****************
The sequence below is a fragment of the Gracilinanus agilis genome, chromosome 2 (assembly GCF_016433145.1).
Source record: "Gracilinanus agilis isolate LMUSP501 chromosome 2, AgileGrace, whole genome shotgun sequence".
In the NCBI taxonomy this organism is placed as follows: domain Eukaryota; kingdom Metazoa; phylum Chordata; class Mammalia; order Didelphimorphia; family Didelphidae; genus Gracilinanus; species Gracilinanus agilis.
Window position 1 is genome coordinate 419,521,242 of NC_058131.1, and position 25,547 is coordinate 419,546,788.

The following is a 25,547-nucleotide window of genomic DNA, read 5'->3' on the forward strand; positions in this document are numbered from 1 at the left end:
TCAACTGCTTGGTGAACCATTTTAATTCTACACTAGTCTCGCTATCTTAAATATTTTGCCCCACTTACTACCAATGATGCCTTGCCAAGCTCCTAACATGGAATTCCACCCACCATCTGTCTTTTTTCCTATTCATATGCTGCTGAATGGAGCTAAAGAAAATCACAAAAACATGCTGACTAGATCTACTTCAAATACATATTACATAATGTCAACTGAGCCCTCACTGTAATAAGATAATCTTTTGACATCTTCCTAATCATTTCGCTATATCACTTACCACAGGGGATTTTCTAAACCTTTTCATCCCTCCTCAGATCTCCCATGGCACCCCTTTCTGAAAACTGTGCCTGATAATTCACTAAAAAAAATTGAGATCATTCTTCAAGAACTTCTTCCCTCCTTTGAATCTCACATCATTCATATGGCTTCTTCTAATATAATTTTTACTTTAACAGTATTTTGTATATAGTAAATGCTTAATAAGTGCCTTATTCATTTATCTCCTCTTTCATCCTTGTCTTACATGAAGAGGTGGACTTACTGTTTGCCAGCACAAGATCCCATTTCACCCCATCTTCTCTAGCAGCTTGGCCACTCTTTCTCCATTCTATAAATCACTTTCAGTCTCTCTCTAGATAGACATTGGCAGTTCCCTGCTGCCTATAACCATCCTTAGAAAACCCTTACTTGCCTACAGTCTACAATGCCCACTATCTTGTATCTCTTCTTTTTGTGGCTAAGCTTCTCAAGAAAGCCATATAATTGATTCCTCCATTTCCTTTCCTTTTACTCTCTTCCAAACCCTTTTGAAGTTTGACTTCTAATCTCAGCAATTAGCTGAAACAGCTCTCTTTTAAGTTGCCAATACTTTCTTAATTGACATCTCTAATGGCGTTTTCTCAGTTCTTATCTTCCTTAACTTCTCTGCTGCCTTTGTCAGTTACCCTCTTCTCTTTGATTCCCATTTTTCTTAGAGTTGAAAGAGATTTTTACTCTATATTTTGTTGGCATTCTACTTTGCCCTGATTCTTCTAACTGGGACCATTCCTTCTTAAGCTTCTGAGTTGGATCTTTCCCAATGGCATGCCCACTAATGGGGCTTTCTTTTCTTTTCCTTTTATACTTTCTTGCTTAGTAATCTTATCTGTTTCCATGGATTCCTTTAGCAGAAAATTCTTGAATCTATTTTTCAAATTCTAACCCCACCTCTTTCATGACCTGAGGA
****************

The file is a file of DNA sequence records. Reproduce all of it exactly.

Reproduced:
The sequence below is a fragment of the Gracilinanus agilis genome, chromosome 2 (assembly GCF_016433145.1).
Source record: "Gracilinanus agilis isolate LMUSP501 chromosome 2, AgileGrace, whole genome shotgun sequence".
In the NCBI taxonomy this organism is placed as follows: domain Eukaryota; kingdom Metazoa; phylum Chordata; class Mammalia; order Didelphimorphia; family Didelphidae; genus Gracilinanus; species Gracilinanus agilis.
Window position 1 is genome coordinate 419,521,242 of NC_058131.1, and position 25,547 is coordinate 419,546,788.

The following is a 25,547-nucleotide window of genomic DNA, read 5'->3' on the forward strand; positions in this document are numbered from 1 at the left end:
TCAACTGCTTGGTGAACCATTTTAATTCTACACTAGTCTCGCTATCTTAAATATTTTGCCCCACTTACTACCAATGATGCCTTGCCAAGCTCCTAACATGGAATTCCACCCACCATCTGTCTTTTTTCCTATTCATATGCTGCTGAATGGAGCTAAAGAAAATCACAAAAACATGCTGACTAGATCTACTTCAAATACATATTACATAATGTCAACTGAGCCCTCACTGTAATAAGATAATCTTTTGACATCTTCCTAATCATTTCGCTATATCACTTACCACAGGGGATTTTCTAAACCTTTTCATCCCTCCTCAGATCTCCCATGGCACCCCTTTCTGAAAACTGTGCCTGATAATTCACTAAAAAAAATTGAGATCATTCTTCAAGAACTTCTTCCCTCCTTTGAATCTCACATCATTCATATGGCTTCTTCTAATATAATTTTTACTTTAACAGTATTTTGTATATAGTAAATGCTTAATAAGTGCCTTATTCATTTATCTCCTCTTTCATCCTTGTCTTACATGAAGAGGTGGACTTACTGTTTGCCAGCACAAGATCCCATTTCACCCCATCTTCTCTAGCAGCTTGGCCACTCTTTCTCCATTCTATAAATCACTTTCAGTCTCTCTCTAGATAGACATTGGCAGTTCCCTGCTGCCTATAACCATCCTTAGAAAACCCTTACTTGCCTACAGTCTACAATGCCCACTATCTTGTATCTCTTCTTTTTGTGGCTAAGCTTCTCAAGAAAGCCATATAATTGATTCCTCCATTTCCTTTCCTTTTACTCTCTTCCAAACCCTTTTGAAGTTTGACTTCTAATCTCAGCAATTAGCTGAAACAGCTCTCTTTTAAGTTGCCAATACTTTCTTAATTGACATCTCTAATGGCGTTTTCTCAGTTCTTATCTTCCTTAACTTCTCTGCTGCCTTTGTCAGTTACCCTCTTCTCTTTGATTCCCATTTTTCTTAGAGTTGAAAGAGATTTTTACTCTATATTTTGTTGGCATTCTACTTTGCCCTGATTCTTCTAACTGGGACCATTCCTTCTTAAGCTTCTGAGTTGGATCTTTCCCAATGGCATGCCCACTAATGGGGCTTTCTTTTCTTTTCCTTTTATACTTTCTTGCTTAGTAATCTTATCTGTTTCCATGGATTCCTTTAGCAGAAAATTCTTGAATCTATTTTTCAAATTCTAACCCCACCTCTTTCATGACCTGAGGA